Neighbourhood Planning: keeping the community engaged
By David Janner-Klausner | Wed, Apr 13, 2022
3 min read
Neighbourhood Plans are unique in being the only type of plan in England that are initiated by the community and are approved by local referendum. Our latest blog shows you how you can get more people involved in the places they live and work right from the start!
Commonplace has worked on 20 different Neighbourhood plans and is here to support you with yours! Book a free consultation below and our friendly team will show you how our platform can help raise engagement over the long course of your plan.
Preparing a Neighbourhood Plan is often a long process that starts with a core group of community activists or local organisations (such as a Parish or Town Council). The planning process needs to build traction with the community so that the required consultation about the Plan involves a sufficient proportion of the local people. This is so it can be perceived as legitimate and a genuine representation of citizens’ opinions. A Local Plan needs to be ratified with a local neighbourhood planning referendum with a majority of those voting needed to gain approval. This means that the local body promoting the Neighbourhood Plan must have engaged with its community, and convinced enough of the voters to support it.
What is a neighbourhood plan process?
Neighbourhood Plan preparation and adoption is a complex process* and often a drawn out one. Neighbourhood Planning Forums are designated for five years and it is not uncommon for this period to be insufficient to complete the process, with the Forum then applying to its local authority for re-designation. During the years, the composition of the Forum’s activists may change, so maintaining continuity of engagement with the public can be difficult.
This is where digital tools come in.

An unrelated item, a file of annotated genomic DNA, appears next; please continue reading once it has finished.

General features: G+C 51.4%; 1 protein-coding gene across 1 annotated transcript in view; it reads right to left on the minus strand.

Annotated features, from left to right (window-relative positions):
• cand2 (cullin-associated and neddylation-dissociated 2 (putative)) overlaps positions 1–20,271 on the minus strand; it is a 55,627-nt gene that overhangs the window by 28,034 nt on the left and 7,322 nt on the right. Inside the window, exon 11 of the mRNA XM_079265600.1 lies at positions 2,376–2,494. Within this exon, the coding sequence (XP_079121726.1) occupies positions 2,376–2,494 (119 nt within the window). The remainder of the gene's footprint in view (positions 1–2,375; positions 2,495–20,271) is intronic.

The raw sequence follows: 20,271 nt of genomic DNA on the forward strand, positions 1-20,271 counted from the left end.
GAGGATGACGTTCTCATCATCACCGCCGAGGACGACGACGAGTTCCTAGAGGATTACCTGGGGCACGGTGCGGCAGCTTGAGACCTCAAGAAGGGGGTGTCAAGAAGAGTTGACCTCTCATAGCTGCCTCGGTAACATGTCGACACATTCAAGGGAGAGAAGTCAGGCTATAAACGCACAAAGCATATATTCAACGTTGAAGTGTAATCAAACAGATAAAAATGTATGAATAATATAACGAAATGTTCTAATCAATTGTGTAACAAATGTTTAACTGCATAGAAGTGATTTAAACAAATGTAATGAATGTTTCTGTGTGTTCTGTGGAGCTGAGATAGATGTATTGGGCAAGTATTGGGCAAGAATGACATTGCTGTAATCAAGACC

Building a neighbourhood planning platform
Did you know that the first ever two Commonplaces in 2013 and early 2014 were for neighbourhood Plans? These had a 50/50 outcome: One approved by referendum in 2015; the other not yet. Since then, we’ve been involved in supporting 20 Neighbourhood Plans.
Platforms like Commonplace are an ideal web-based solution for a Neighbourhood Plan. It provides a mix of tools - a map, space to explain the elements of the Plan and its iterations; and a communications platform for posting updates and communicating with the public. The Commonplace platform links easily with social media, providing opportunities to disseminate information by members of the community at the click of one “share” button.
Mapping is a key aspect of a Neighbourhood Plan and one supported thoroughly by Commonplace. At the start of the planning journey, a Commonplace heatmap helps establish what key local issues are for the community and also gives an opportunity to comment on the proposed boundaries for the Neighbourhood Plan. Commonplace enables this conversation to happen with full transparency, building a foundation for the planning work and establishing accountability from the outset.
The straightforward mapping and the built-in communications offered by Commonplace are a very good way to introduce the idea of a Neighbourhood Plan and start a local discussion where the idea might not yet have gained traction. It will help stimulate a local discussion and can also be used as a tool to recruit people for local discussions and workshops.
A long term solution for Neighbourhood planning engagement
Creating and implementing a Neighbourhood Development Plan can be a long process. For example, Abbots Langley Parish Council is now in the sixth year of working on its Plan and has used Commonplace throughout. The website provides continuity of records and helps avoid “process shock” where the community feels surprised when presented with a plan because of the time elapsed since a previous consultation phase. Instead, Commonplace enables continuous engagement and provides a stable record of the plan-making process.
Continuous engagement is supported by the communication tools that are built into Commonplace: the News platform; links with social media; and the ability to easily change and add content to keep the website up-to-date. Furthermore, the Commonplace “Survey Mode” makes it easy to gather data in face-to-face interviews.
The continuous engagement and the long-term record provided by Commonplace build local awareness over time and enable the local Planning forum to keep a finger on the local pulse - ensuring a Plan submitted to referendum as required by law has the full support of the local community.
* To appreciate the complexity of stewarding a Neighbourhood Plan to adoption - being “Made” - please review this 30-page guide by the Local Government Association. It spells out the duties of the Local Planning Authority - just about every every step requires action by the community organisation… https://www.local.gov.uk/sites/default/files/documents/legal-compliance-guide-pr-dc9.pdf